Close view of tall prairie grasses with gently rolling hills in background.
Tallgrass Prairie Of the 170 million acres that once covered the North American heartland, less than 4% is left, and most of that is in the Flint Hills of Kansas. © Dave Bryan (Timeless Changes)


Nature Conservancy Asks for Help Naming Nature Preserve

The Nature Conservancy announced that for the first time in 40 years, the public will be able to visit a lesser-known nature preserve in the Flint Hills. They are asking for the public’s help naming the property.

The 2,188-acre nature preserve, near the small town of Cassoday, was first purchased by TNC in 1972 and was simply called the Flint Hills Tallgrass Preserve. At that time, TNC did not have any staff in Kansas so the preserve was closed the public and leased to a Kansas rancher for cattle grazing. Over the years, TNC has greatly increased it’s work in the state and particularly in the Flint Hills, but this preserve has always remained a tucked-away gem.

In preparation for establishing a trail system and welcoming visitors to explore the wonders of the tallgrass prairie, TNC is asking for the public’s help renaming the preserve.

“This property is not like Konza Prairie or Tallgrass Prairie National Preserve. It has some really special features like the south fork of the Cottonwood River and plants we don’t commonly see at those other TNC preserves in the Flint Hills,” said Tony Capizzo, TNC’s Flint Hills Initiative Manager. “We’d like to honor this preserve’s unique identity with new name. We’re open to all suggestions.”

You can submit your naming ideas at here until October 17, 2021. The preserve will officially open to the public by early 2022.

Conservation of the tallgrass prairie in the Flint Hills is a global priority, says Capizzo, and connecting more people to the landscape will only help.

“The Flint Hills aren’t just iconic to Kansans. This region is the last large expanse of tallgrass prairie anywhere in the world. It’s been recognized for its ecological significance by TNC, the World Wildlife Fund, and the USDA’s Natural Resources Conservation Service. We hope that by giving people even more opportunity to get out and experience the prairie with all their senses, they come away with a little more appreciation and willingness to help protect it.”

The Flint Hills aren’t just iconic to Kansans. This region is the last large expanse of tallgrass prairie anywhere in the world.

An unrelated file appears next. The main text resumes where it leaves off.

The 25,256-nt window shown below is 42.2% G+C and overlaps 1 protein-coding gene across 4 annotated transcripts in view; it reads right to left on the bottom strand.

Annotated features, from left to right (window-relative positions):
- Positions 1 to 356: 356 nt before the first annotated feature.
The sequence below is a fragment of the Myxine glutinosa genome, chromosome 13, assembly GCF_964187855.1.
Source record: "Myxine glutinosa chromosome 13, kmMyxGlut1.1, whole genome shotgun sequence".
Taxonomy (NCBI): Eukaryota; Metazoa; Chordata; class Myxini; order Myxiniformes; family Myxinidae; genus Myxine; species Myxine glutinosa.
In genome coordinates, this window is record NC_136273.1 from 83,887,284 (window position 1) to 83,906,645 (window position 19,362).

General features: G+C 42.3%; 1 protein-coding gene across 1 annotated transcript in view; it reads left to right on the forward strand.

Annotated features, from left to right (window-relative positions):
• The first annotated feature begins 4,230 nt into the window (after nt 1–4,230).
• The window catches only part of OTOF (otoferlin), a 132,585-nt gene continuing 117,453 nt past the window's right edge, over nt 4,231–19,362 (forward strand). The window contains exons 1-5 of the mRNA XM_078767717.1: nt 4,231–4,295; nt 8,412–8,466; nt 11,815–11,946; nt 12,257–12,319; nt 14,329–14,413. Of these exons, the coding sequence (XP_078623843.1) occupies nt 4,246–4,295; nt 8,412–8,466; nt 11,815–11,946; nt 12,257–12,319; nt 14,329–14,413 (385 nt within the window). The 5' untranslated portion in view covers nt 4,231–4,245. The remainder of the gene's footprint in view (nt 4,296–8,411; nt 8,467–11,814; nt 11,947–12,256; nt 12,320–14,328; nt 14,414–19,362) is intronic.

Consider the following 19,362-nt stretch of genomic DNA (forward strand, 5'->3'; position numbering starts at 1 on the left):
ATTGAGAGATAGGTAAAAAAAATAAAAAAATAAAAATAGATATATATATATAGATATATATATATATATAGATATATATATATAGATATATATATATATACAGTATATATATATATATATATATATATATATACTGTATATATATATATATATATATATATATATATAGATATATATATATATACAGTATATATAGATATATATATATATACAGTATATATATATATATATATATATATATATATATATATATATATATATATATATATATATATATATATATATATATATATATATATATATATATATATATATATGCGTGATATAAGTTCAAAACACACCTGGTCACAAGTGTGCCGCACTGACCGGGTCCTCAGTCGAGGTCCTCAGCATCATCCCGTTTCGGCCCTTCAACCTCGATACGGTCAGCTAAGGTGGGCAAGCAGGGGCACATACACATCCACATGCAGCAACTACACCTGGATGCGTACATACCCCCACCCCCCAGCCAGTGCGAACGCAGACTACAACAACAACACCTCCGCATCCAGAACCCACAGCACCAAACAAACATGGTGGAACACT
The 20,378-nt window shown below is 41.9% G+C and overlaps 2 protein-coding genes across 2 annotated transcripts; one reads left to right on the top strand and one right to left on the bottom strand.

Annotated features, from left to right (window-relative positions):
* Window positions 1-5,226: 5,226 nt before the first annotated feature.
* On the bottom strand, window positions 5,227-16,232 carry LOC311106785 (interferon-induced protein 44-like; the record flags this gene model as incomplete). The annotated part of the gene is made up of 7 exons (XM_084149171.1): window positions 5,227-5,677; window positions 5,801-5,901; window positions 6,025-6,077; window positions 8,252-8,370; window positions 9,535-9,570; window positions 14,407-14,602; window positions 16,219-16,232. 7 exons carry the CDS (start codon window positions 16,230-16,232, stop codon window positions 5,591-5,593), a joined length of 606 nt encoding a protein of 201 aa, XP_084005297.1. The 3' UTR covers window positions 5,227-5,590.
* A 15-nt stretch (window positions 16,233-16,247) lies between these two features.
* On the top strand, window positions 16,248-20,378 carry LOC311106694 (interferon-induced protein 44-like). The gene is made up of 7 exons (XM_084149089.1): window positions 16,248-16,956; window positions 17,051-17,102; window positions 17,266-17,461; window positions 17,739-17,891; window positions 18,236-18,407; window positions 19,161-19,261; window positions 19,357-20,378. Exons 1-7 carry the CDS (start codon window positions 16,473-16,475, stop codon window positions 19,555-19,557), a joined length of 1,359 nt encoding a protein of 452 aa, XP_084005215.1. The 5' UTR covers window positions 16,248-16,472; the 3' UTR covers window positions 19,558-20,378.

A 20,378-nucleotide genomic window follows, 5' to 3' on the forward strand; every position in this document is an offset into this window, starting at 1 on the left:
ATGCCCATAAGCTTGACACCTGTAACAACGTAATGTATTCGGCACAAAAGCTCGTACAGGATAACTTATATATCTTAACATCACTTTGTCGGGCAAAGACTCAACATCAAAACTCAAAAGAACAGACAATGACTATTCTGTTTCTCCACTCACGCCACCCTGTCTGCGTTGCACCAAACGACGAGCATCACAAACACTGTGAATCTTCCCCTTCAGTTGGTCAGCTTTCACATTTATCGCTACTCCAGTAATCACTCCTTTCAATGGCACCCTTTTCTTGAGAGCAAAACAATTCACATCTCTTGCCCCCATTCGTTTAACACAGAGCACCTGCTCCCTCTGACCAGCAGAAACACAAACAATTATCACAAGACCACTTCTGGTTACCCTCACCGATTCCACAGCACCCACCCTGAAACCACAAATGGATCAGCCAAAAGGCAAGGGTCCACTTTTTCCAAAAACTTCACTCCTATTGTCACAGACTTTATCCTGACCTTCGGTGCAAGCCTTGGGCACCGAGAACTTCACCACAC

Flint Hills Initiative Manager

About the Preserve

The Flint Hills Tallgrass Prairie Preserve is set among low rolling hills that cover layers of sandstone, flint and chert. The headwaters of the south fork of the Cottonwood River run through the preserve. With more than 500 different plant species, this preserve contains healthy populations of big bluestem, little bluestem, Indian grass, switch grass and other plants typical of the tallgrass prairie. The area where the trails will be established is not grazed by cattle, so the mix of plant species is much different that typically seen in the Flint Hills. It is home to grassland birds like greater prairie-chicken and Henslow's sparrow which require a large and diverse area of healthy prairie for habitat. Coyotes, deer and bobcats also roam this prairie and Topeka shiners, a small, endangered minnow, have been found in the river. Prior to European settlement, this was the traditional and ancestral territory of the Oceti Sakowin, Kaw, Osage and Kickapoo peoples. 

The Nature Conservancy is a global conservation organization dedicated to conserving the lands and waters on which all life depends. Guided by science, we create innovative, on-the-ground solutions to our world’s toughest challenges so that nature and people can thrive together. We are tackling climate change, conserving lands, waters and oceans at an unprecedented scale, providing food and water sustainably and helping make cities more sustainable. Working in 76 countries and territories—37 by direct conservation impact and 39 through partners—we use a collaborative approach that engages local communities, governments, the private sector, and other partners. To learn more, visit or follow @nature_press on Twitter.